New security threat at work: Bring-your-own-network
Even as IT pros wrestle with the bring-your-own-device (BYOD) trend, corporate security is being further complicated by another emerging trend: bring your own network (BYON).
BYON is a by-product of increasingly common technology that allows users to create their own mobile networks, usually through mobile wireless hotspots. Security professionals say BYON requires a new approach to security because some internal networks may now be as insecure as consumer devices.
Jim Kunick, an attorney with the Chicago law firm Much Shelist, said BYON represents a more dangerous threat to data security than employees who bring their own smartphones or tablets into the office. "The network thing blows this up completely, because it takes the data out of the network the company protects," he said. "There's no way to ensure the security of that data. People are running corporate apps and processing corporate and client data using networks that may or may not be secure.
"I mean, no one is sure the Boingo network is secure," he said.
Kunick, an intellectual property attorney, said BYON is cropping up in start-ups, particularly at software development firms and entities that rely on cloud services.
"[BYON] allows people to run applications in three different cloud-based environments at one time because they're on their own network, they're on a network that they contracted with and they're on the corporate network," he said.
Initially, BYON should be seen as a policy issue where a company sets rules that ban employees from running private networks. Employees who use hotspots also have contracts with network service providers, he said, and they need to understand how data on that network may be used or further disclosed.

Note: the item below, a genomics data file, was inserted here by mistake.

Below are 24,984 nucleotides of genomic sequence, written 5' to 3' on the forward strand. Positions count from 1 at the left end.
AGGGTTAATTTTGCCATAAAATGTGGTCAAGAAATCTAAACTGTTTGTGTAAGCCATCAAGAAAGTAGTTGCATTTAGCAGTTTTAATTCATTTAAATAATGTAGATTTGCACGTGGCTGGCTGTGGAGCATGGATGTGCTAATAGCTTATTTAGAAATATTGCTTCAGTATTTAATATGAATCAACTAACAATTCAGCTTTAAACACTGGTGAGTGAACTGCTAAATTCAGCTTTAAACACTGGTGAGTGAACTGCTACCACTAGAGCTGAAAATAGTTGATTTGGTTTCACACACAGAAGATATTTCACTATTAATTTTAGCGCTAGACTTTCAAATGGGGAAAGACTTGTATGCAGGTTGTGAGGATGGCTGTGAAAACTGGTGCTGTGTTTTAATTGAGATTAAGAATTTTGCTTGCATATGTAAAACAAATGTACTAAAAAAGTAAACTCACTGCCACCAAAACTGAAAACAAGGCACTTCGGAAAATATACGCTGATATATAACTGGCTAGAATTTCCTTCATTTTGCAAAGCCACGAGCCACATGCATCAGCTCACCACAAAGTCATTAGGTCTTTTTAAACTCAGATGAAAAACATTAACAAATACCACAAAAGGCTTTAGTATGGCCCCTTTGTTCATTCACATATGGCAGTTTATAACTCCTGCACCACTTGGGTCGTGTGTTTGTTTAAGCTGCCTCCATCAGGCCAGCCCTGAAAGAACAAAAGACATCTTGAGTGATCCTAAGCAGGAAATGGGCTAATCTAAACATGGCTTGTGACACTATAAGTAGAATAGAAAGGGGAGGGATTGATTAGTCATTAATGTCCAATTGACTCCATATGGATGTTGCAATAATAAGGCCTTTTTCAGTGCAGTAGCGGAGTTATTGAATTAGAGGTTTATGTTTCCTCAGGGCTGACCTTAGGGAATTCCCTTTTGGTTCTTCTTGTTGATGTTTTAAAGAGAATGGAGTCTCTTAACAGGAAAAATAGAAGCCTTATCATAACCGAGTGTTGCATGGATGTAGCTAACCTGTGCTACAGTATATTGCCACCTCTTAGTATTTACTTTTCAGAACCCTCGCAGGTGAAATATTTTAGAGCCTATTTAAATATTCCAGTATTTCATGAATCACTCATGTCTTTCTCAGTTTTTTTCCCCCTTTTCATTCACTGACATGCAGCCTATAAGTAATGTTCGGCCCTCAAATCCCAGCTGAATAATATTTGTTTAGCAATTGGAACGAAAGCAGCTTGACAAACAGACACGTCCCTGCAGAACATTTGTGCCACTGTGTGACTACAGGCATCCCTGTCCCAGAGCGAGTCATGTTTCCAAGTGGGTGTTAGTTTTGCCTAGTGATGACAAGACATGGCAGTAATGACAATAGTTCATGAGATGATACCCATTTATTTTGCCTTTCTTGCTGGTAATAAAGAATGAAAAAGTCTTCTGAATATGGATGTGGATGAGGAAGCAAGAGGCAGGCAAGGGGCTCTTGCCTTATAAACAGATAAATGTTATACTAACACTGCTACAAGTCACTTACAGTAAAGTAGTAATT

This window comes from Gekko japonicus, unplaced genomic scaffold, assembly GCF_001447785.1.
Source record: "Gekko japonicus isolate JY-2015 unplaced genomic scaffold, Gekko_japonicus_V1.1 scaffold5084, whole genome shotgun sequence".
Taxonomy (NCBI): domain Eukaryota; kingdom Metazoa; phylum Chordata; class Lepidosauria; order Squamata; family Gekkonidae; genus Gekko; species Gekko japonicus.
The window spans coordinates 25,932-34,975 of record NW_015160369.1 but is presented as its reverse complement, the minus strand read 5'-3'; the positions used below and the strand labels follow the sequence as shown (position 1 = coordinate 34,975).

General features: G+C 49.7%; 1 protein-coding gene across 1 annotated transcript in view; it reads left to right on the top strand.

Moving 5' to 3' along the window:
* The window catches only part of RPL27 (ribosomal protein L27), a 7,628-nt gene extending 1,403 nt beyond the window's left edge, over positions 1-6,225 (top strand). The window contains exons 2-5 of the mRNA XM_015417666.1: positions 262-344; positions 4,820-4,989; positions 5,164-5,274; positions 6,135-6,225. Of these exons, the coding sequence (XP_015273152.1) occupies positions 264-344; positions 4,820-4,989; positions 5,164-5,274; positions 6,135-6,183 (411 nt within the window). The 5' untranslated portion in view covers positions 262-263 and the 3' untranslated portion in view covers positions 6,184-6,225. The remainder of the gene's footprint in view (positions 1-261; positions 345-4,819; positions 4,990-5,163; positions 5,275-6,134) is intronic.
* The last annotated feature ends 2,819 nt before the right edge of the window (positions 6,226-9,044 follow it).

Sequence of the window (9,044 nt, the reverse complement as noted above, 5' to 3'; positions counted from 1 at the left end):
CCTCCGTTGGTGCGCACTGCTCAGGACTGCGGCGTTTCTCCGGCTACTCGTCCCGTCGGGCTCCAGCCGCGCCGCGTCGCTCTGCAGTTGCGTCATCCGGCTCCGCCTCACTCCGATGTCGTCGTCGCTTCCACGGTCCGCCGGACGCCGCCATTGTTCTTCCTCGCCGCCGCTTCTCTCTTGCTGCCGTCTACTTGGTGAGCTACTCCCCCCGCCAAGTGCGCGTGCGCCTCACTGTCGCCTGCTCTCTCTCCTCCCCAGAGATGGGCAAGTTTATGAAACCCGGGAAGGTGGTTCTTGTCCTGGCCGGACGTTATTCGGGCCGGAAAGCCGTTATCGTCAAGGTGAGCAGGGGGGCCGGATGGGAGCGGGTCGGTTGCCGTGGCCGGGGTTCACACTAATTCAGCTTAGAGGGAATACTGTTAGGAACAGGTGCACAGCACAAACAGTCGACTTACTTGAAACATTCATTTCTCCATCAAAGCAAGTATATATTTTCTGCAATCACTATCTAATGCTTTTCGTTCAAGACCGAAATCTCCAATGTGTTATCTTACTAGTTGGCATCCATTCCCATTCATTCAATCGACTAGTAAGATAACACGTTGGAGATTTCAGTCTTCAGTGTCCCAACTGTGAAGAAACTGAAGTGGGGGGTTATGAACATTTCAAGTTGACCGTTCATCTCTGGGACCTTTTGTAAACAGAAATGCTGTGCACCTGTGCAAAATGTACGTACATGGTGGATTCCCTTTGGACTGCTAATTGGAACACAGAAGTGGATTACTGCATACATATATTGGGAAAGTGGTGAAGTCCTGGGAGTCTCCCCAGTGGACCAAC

"In any major corporation, I'd assume they control [access] by means of a firewall. And, I have a medical device client [corporation] that encrypts all of their corporate data so you can't even bring your own device into the company," Kunick said. "You have to use a laptop that they provide. So it's without question that you can't bring your own network in."
Ted Schadler, a vice president and principal analyst at Forrester Research, said there are even some companies that ask wireless service providers to move their towers.
"I'm aware of certain companies, such as large call centers, asking AT&T and Verizon to move their cell towers from around their buildings because they're so concerned about unsupervised workers," he said. "It just exacerbates the challenges."
Schadler, who spoke at the Consumerization of IT in the Enterprise (CITE) Conference in New York City this week, said that in terms of physical security, there is little companies can do to avert data being shared over hotspot network links.
Steve Damadeo, IT Operations Manager Festo Corp., a producer of pneumatic and electric drive technology, said his first approach with employees who want to use personal technology at work is to educate them. "We try to spend a lot of time talking to employees about why it's important to make sure when you're inside our environment that you're using corporate secure resources," he said.
Festo hasn't used wireless jamming or blocking technology because it is trying to keep wireless communications as open as possible.
Like many enterprises, Festo has multiple secure wireless networks, three of which its employees can access. The company's primary wireless network is used for access to internal systems and data via authorized mobile devices; users of it are managed via custom-built mobile device management software.
A second network is offered to employees who want connectivity to the World Wide Web via their own mobile devices; that one allows access through a VPN. "We've not enabled full BYOD within the company, so at this point we're able to provide VPN capabilities to them," Damadeo said.
The third wireless network is for guests, and it is made available on a rotating encryption/key basis for visitors.
One other method of controlling how employees use wireless communications is to have them sign contracts, so that they understand they, too, are responsible for any lost data, Schadler said.
They're "basically requiring employees sign their life away and indemnify the company against damages, and that makes them think twice," he said.
Lucas Mearian covers storage, disaster recovery and business continuity, financial services infrastructure and health care IT for Computerworld. Follow Lucas on Twitter at @lucasmearian or subscribe to Lucas's RSS feed. His e-mail address is firstname.lastname@example.org.
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